Life doctor

ARE YOU in control? It is highly prized in the nervous Nineties. We don't know what's going to happen next. Our millennium bug fears have highlighted how precarious our control of life really is.

"There is a theory," says Dr Eamonn Ferguson, senior lecturer in psychology at Nottingham University, "that we are driven to want a sense of coherence because it allows us to make sense of life - so depressed people who feel they are out of control actually have a better understanding of reality." In other words you may be miserable but at least you're not fooling yourself.

The sensation of lost control, a common symptom of depression, can be biological. The feeling that you are one step away from taking all your clothes off on Kings Cross Station is chemical. Low sense of control is linked to low levels of cortisol in the brain. So even feeling out of control is not a personal choice.

The non-depressed feel a whole lot happier thinking everything is under control. Armageddon (new on video) is all about America's happy delusion on this. When the meteorite is about to wipe out civilisation the other silly nations resort to praying before temples but America is kept informed by TV. The message: it may be Armageddon but we're not cancelling Oprah.

So, God and rubbish films - all a symptom of our innate need for order. We can't cope with the terrifying reality. I'm not being superior here. I may not like Bruce Willis but I'm Catholic and Jewish, for God's sake. Talk about trying to cover yourself.

Funnily enough, the people who are sure everything is under control tend to be the same people who tell you "try living in the real world". By which they mean "be like me because I can't cope with any other reality". Which is out of control.

But a certain feeling that we have influence over our life is healthy. A famous mid-Nineties study of 3,000 civil servants found that levels of stress and high blood pressure were higher among low-level employees than the high-level decision makers who were supposedly in more stressful jobs.

"It is better," says Fiona Jones, principal lecturer in psychology at the University of Hertfordshire, "to have an internal focus of control, rather than an external focus, or learned helplessness where you believe fate decides everything and there's nothing you can do. New technology is a good example. It can make you feel more in control or more useless, depending on your viewpoint."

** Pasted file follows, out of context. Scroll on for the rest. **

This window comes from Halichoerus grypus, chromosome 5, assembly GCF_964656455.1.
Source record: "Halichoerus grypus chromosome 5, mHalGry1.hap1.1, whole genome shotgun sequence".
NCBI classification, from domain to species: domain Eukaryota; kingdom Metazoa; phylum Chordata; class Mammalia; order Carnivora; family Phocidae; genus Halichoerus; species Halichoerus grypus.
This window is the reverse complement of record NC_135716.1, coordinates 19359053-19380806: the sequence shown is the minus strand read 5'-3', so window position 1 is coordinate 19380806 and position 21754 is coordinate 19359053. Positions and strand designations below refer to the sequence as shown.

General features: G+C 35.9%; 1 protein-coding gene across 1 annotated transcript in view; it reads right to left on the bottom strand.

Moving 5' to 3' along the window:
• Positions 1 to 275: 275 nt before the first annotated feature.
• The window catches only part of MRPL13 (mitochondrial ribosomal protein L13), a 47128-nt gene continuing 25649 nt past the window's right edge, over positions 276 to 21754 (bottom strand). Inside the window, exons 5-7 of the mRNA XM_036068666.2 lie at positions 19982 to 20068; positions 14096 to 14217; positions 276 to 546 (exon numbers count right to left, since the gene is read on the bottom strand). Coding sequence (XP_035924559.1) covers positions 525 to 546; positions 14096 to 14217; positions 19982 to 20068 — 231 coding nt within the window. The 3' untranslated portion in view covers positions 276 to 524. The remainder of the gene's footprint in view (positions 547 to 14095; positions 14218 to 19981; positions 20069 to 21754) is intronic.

So being in control means you flourish whatever comes your way. Remember Aesop (or was it Bagpuss?) who told the story of the mighty tree and the reed? The tree stands unflinching and laughs at the bendy reed. But who weathers the storm? Why, the reed who thrives in the buffeting wind. The tree falls down and soon has mushrooms sprouting from his feet.

Control Advice from Roy Sheppard, author of Your Personal Guide to the 21st Century:

1. People's main complaint is lack of time. Accept that you will never have time for everything. Focus on what is truly important rather than what is urgent.

2. Set goals. Focusing on what you want gives the best results. Many people don't set goals for fear of failure. But your goals can change over time.

3. Question your desire for inappropriate control in relationships. At home or work, do you insist that things have to be done "your way"? You are more likely to flourish if you can learn from other people.

4. Be open to change. It will happen anyway so you might as well enjoy it. Trite though it is, losing one job can lead to a better one.

Roy Sheppard's 'Your Personal Guide to the 21st Century' (Centre) is available at all good bookshops, pounds 12.95. 'Armageddon' is now available at video shop.

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